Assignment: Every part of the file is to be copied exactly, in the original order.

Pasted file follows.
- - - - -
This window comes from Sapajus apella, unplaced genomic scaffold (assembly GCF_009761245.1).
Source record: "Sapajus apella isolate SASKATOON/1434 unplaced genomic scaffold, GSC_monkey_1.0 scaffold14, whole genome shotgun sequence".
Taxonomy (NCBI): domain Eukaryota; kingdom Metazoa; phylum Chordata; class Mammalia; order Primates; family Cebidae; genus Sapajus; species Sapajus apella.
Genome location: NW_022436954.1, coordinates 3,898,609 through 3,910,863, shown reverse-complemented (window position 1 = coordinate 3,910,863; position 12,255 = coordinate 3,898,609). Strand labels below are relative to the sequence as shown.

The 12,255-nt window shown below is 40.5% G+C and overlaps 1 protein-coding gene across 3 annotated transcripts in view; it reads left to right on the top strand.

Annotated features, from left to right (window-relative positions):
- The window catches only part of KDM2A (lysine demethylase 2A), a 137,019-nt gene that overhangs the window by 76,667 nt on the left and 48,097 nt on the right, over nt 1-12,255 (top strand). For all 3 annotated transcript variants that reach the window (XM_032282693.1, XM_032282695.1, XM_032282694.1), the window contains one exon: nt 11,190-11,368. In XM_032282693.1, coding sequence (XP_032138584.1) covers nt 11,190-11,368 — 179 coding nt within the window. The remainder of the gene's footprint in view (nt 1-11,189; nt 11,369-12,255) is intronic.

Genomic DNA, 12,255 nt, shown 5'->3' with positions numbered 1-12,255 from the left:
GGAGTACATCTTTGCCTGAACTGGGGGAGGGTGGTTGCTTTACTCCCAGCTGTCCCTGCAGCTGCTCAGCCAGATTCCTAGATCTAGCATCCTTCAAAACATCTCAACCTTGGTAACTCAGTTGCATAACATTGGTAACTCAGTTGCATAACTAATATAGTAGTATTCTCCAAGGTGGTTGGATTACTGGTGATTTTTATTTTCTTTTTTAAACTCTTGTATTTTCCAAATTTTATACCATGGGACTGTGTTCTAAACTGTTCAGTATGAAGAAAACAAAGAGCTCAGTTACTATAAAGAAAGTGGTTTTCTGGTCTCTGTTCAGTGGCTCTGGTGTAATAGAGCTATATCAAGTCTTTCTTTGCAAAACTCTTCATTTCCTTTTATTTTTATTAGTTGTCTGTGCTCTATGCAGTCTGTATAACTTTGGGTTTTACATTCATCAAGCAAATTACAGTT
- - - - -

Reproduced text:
This window comes from Sapajus apella, unplaced genomic scaffold (assembly GCF_009761245.1).
Source record: "Sapajus apella isolate SASKATOON/1434 unplaced genomic scaffold, GSC_monkey_1.0 scaffold14, whole genome shotgun sequence".
Taxonomy (NCBI): domain Eukaryota; kingdom Metazoa; phylum Chordata; class Mammalia; order Primates; family Cebidae; genus Sapajus; species Sapajus apella.
Genome location: NW_022436954.1, coordinates 3,898,609 through 3,910,863, shown reverse-complemented (window position 1 = coordinate 3,910,863; position 12,255 = coordinate 3,898,609). Strand labels below are relative to the sequence as shown.

The 12,255-nt window shown below is 40.5% G+C and overlaps 1 protein-coding gene across 3 annotated transcripts in view; it reads left to right on the top strand.

Annotated features, from left to right (window-relative positions):
- The window catches only part of KDM2A (lysine demethylase 2A), a 137,019-nt gene that overhangs the window by 76,667 nt on the left and 48,097 nt on the right, over nt 1-12,255 (top strand). For all 3 annotated transcript variants that reach the window (XM_032282693.1, XM_032282695.1, XM_032282694.1), the window contains one exon: nt 11,190-11,368. In XM_032282693.1, coding sequence (XP_032138584.1) covers nt 11,190-11,368 — 179 coding nt within the window. The remainder of the gene's footprint in view (nt 1-11,189; nt 11,369-12,255) is intronic.

Genomic DNA, 12,255 nt, shown 5'->3' with positions numbered 1-12,255 from the left:
GGAGTACATCTTTGCCTGAACTGGGGGAGGGTGGTTGCTTTACTCCCAGCTGTCCCTGCAGCTGCTCAGCCAGATTCCTAGATCTAGCATCCTTCAAAACATCTCAACCTTGGTAACTCAGTTGCATAACATTGGTAACTCAGTTGCATAACTAATATAGTAGTATTCTCCAAGGTGGTTGGATTACTGGTGATTTTTATTTTCTTTTTTAAACTCTTGTATTTTCCAAATTTTATACCATGGGACTGTGTTCTAAACTGTTCAGTATGAAGAAAACAAAGAGCTCAGTTACTATAAAGAAAGTGGTTTTCTGGTCTCTGTTCAGTGGCTCTGGTGTAATAGAGCTATATCAAGTCTTTCTTTGCAAAACTCTTCATTTCCTTTTATTTTTATTAGTTGTCTGTGCTCTATGCAGTCTGTATAACTTTGGGTTTTACATTCATCAAGCAAATTACAGTT